The information Appellants gave investors was replete with misinformation and key omissions, and investors testified that had they known the correct information, they would never have invested in the CLECs. Shiner and Wetherald neglected to inform the investors of their prior problems with the law or the bankrupted businesses they left behind. Appellants sold non-voting shares they had promised to retain without informing the other investors. Appellants falsely claimed that the existing CLECs were experiencing excellent results in an effort to draw more investors.
While Shiner and Swichkow plead ignorance, the fact that they set up offices in ON Systems' Colorado location and eventually became part owners of ON Systems belies this claim. Furthermore, several witnesses testified to Shiner and Swichkow's knowledge of the licensing problems and billing disputes with Qwest. Witnesses testified to Wetherald's efforts to mislead the Colorado Public Utilities Commission as well as the investors. The evidence repeatedly shows that all Appellants were intimately involved in the scheme and that none of them can claim ignorance. The jury evaluated this evidence, and taking it in the light most favorable to the government, there can be no doubt that the evidence was sufficient to support the jury verdict.
Appellants challenge their money laundering convictions as well. To the extent Appellants are guilty of mail and wire fraud, however, their challenge to their money laundering convictions also fails. United States v. Johnson, 440 F.3d 1286, 1289 (11th Cir. 2006) ("To obtain a conviction on a [18 U.S.C.] § 1957 [money laundering] charge, the government bears the burden of proving beyond a reasonable doubt that [the defendant] `knowingly engaged or attempted to engage in a monetary transaction in criminally derived property that is of value greater than $ 10, 000 and is derived from specified unlawful activity.'"). Appellants contend that the government must also show the transactions were designed to conceal. Concealment, however, is an element of § 1956, not § 1957. See United States v. Wynn, 61 F.3d 921, 926-27 (D.C. Cir. 1995) ("[Section 1957] differs from section 1956 in two critical respects: It requires that the property have a value greater than $ 10,-000, but it does not require that the defendant know of a design to conceal aspects of the transaction or that anyone have such a design. Due to the omission of a `design to conceal' element, section 1957 prohibits a wider range of activity than money `laundering,' as traditionally understood.").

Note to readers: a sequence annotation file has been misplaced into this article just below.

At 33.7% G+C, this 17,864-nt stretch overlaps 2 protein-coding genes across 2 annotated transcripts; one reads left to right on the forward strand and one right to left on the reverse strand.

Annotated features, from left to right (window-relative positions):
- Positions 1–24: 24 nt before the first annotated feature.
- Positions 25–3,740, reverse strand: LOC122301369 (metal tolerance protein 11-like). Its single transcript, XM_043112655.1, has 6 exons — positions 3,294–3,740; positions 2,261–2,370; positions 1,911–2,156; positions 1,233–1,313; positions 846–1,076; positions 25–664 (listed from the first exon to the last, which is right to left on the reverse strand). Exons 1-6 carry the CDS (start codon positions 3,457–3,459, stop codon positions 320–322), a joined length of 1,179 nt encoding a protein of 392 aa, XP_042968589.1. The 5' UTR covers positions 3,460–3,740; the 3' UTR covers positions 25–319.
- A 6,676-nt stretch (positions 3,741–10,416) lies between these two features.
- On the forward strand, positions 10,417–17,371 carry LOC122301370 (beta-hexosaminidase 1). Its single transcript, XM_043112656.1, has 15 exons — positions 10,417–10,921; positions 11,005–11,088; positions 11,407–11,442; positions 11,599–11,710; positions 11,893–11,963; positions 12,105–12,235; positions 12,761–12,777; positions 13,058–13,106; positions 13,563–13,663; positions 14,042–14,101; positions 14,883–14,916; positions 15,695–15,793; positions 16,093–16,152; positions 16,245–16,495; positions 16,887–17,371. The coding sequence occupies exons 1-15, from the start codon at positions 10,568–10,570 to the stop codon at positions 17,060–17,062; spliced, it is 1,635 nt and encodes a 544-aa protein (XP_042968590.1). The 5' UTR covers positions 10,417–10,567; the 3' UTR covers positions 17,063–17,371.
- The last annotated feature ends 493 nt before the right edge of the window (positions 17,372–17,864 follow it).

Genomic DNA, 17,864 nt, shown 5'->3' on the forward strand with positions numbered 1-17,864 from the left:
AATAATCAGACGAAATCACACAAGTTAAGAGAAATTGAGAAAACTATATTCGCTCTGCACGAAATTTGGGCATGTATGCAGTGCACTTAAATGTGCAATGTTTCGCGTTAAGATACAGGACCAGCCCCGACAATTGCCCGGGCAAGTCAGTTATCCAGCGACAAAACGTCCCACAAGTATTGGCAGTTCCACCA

Appellants also attempt to overcome their securities fraud conviction by claiming that the jury improperly determined that the partnership interests were, in fact, securities. Long-standing precedent holds, "[A]n investment contract for purposes of the Securities Act means a contract, transaction or scheme whereby a person invests his money in a common enterprise and is led to expect profits solely from the efforts of the promoter or a third party, it being immaterial whether the shares in the enterprise are evidenced by formal certificates or by nominal interests in the physical assets employed in the enterprise." S.E.C. v. W.J. Howey Co., 328 U.S. 293, 298-99, 66 S.Ct. 1100, 1103, 90 L.Ed. 1244 (1946). We have held that "solely" is not "interpreted restrictively." S.E.C. v. Merchant Capital, LLC, 483 F.3d 747, 754 (11th Cir. 2007). Rather, the court looks to the economic reality, focusing "on the dependency of the investor on the entrepreneurial or managerial skills of a promoter or other party." Id. at 755 (quoting Gordon v. Terry, 684 F.2d 736, 741 (11th Cir. 1982)). When reviewing partnerships, the Fifth Circuit set out the following test: